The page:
The Autumn Statement is a month away and is our opportunity to highlight the needs of people experiencing homelessness, and the sector to the Treasury. As part of our Keep Our Doors Open campaign we have continued to ask for increased support for the sector to help with financial pressures due to rise in inflation, and the impact of increased energy costs.
But we also know the pressure that increased demand for services is causing as we see a rise in people becoming homeless. As rents in England continue to rise, many of these people are pushed to our doors from the Private Rental Sector. This is why our submission also calls on Government to support low-income renters to avoid homelessness. Along with other members of the Cover the Cost Coalition, we are calling on Treasury to uplift the Local Housing Allowance (LHA) and prevent homelessness for thousands who rent privately across the country.
In the absence of sufficient social housing, more and more people are forced to turn to the private rental sector for a roof over their heads. LHA, the benefit which is supposed to support private tenants, should cover the cheapest 30% of the market to ensure everyone has access to a home. But instead, LHA remains frozen at 2020/21 levels. Average rents in England increased by 5.5% in the last year, the biggest increase since records began. For many of the low income renters whose benefit levels have fallen behind their rent, homelessness is both traumatic and totally preventable.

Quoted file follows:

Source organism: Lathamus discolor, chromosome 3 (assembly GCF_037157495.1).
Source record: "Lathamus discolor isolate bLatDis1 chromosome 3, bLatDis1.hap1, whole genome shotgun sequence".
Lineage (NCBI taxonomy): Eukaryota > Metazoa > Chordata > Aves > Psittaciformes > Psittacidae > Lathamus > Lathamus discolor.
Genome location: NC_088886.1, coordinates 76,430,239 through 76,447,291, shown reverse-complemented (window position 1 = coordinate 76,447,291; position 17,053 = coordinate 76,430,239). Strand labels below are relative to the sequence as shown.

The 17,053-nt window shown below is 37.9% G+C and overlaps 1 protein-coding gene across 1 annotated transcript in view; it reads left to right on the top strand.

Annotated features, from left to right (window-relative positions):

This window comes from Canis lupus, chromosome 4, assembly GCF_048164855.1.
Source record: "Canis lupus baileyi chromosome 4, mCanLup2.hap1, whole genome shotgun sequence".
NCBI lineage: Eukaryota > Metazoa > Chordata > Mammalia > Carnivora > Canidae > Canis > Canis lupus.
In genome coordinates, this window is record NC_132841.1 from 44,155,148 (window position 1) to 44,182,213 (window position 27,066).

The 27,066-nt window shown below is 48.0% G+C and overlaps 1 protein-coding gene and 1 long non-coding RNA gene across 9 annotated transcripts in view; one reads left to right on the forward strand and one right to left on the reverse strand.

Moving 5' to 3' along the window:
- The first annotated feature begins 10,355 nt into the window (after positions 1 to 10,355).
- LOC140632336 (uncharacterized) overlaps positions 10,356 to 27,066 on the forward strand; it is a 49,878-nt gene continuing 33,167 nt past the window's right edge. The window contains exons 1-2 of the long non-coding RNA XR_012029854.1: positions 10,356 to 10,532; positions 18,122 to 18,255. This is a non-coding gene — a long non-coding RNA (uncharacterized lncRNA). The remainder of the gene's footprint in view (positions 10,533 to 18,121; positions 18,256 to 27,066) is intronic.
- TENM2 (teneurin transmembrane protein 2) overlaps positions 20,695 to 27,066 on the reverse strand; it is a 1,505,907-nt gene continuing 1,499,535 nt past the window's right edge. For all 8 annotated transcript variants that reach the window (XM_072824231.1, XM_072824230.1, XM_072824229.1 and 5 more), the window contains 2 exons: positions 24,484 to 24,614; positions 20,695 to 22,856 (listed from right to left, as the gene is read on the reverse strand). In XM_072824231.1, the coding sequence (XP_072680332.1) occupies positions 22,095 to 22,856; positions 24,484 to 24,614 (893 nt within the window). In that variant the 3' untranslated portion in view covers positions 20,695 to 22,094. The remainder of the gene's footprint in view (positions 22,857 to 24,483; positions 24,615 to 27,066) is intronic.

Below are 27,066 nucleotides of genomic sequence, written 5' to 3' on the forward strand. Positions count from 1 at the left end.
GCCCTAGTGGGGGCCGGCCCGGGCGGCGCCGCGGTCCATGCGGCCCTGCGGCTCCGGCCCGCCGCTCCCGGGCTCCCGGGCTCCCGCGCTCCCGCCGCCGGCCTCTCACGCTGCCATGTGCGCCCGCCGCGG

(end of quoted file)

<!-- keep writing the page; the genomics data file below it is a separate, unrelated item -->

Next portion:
For many, the situation has reached breaking point. Analysis from the IFS shows just 5% of new rental properties in England are covered by LHA. In bigger cities it is already worse meaning that, for many people, there are simply no homes left in the Private Rental Sector that they can afford.
Homelessness is a devastating experience. Allowing it to grow for avoidable reasons would be a national disgrace. People who cannot be accommodated in the private sector have no choice but to turn to the homelessness system. And the same benefit shortfalls also prevent people from moving on, with around 40% of residents in homelessness accommodation unable to find permanent housing in an unaffordable market. Temporary accommodation rates have also reached record highs with 104,510 households including over 130,000 children trapped in short term, unsuitable housing at a cost of £1.7 billion to local authorities.
Allowing such avoidable homelessness is cruel and shortsighted. At a time when services are already struggling to match demand and councils face bankruptcy due to unsustainable temporary accommodation bills, we should be doing everything possible to keep people in their homes and where they are already experiencing homelessness help them move into secure, permanent housing as quickly as possible. Chancellor Jeremy Hunt has previously committed to ‘protect the most vulnerable’ through the cost of living crisis. But as the cost of renting continues to spiral, failure to uplift LHA will instead push more and more people onto our streets and trap them in unsuitable, expensive temporary accommodation.
So, with a month to go until the Autumn Statement, we join with the sector to ask the Treasury: uplift the Local Housing Allowance. Doing so is the single greatest action you can take to support people at risk of homelessness in England.